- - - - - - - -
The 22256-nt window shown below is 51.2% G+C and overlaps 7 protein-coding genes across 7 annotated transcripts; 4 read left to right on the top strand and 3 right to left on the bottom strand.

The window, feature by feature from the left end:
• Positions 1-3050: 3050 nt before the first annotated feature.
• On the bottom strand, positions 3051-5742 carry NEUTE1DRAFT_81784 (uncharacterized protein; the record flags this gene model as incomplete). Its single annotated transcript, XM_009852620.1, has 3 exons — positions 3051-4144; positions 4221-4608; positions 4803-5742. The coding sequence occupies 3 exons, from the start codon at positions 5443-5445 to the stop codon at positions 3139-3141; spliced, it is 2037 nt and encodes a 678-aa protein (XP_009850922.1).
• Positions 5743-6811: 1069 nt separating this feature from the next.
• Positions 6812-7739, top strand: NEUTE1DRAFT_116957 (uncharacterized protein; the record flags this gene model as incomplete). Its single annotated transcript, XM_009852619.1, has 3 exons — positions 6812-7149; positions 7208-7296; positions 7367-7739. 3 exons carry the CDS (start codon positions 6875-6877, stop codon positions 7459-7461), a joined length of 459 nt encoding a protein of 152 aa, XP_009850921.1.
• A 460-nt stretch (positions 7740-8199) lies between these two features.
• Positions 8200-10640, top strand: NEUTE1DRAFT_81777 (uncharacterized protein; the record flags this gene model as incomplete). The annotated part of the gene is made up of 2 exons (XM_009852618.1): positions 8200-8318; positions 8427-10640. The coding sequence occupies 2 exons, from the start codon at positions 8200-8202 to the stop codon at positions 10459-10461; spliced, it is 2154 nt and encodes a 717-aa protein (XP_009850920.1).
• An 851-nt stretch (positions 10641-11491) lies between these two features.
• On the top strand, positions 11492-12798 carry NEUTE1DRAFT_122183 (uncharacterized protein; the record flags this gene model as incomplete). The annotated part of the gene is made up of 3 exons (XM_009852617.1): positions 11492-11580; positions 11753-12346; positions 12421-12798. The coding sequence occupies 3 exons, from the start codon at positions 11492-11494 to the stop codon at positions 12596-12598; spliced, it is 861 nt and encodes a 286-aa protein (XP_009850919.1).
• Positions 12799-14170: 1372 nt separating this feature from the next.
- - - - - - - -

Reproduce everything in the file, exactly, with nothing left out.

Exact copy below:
The 22256-nt window shown below is 51.2% G+C and overlaps 7 protein-coding genes across 7 annotated transcripts; 4 read left to right on the top strand and 3 right to left on the bottom strand.

The window, feature by feature from the left end:
• Positions 1-3050: 3050 nt before the first annotated feature.
• On the bottom strand, positions 3051-5742 carry NEUTE1DRAFT_81784 (uncharacterized protein; the record flags this gene model as incomplete). Its single annotated transcript, XM_009852620.1, has 3 exons — positions 3051-4144; positions 4221-4608; positions 4803-5742. The coding sequence occupies 3 exons, from the start codon at positions 5443-5445 to the stop codon at positions 3139-3141; spliced, it is 2037 nt and encodes a 678-aa protein (XP_009850922.1).
• Positions 5743-6811: 1069 nt separating this feature from the next.
• Positions 6812-7739, top strand: NEUTE1DRAFT_116957 (uncharacterized protein; the record flags this gene model as incomplete). Its single annotated transcript, XM_009852619.1, has 3 exons — positions 6812-7149; positions 7208-7296; positions 7367-7739. 3 exons carry the CDS (start codon positions 6875-6877, stop codon positions 7459-7461), a joined length of 459 nt encoding a protein of 152 aa, XP_009850921.1.
• A 460-nt stretch (positions 7740-8199) lies between these two features.
• Positions 8200-10640, top strand: NEUTE1DRAFT_81777 (uncharacterized protein; the record flags this gene model as incomplete). The annotated part of the gene is made up of 2 exons (XM_009852618.1): positions 8200-8318; positions 8427-10640. The coding sequence occupies 2 exons, from the start codon at positions 8200-8202 to the stop codon at positions 10459-10461; spliced, it is 2154 nt and encodes a 717-aa protein (XP_009850920.1).
• An 851-nt stretch (positions 10641-11491) lies between these two features.
• On the top strand, positions 11492-12798 carry NEUTE1DRAFT_122183 (uncharacterized protein; the record flags this gene model as incomplete). The annotated part of the gene is made up of 3 exons (XM_009852617.1): positions 11492-11580; positions 11753-12346; positions 12421-12798. The coding sequence occupies 3 exons, from the start codon at positions 11492-11494 to the stop codon at positions 12596-12598; spliced, it is 861 nt and encodes a 286-aa protein (XP_009850919.1).
• Positions 12799-14170: 1372 nt separating this feature from the next.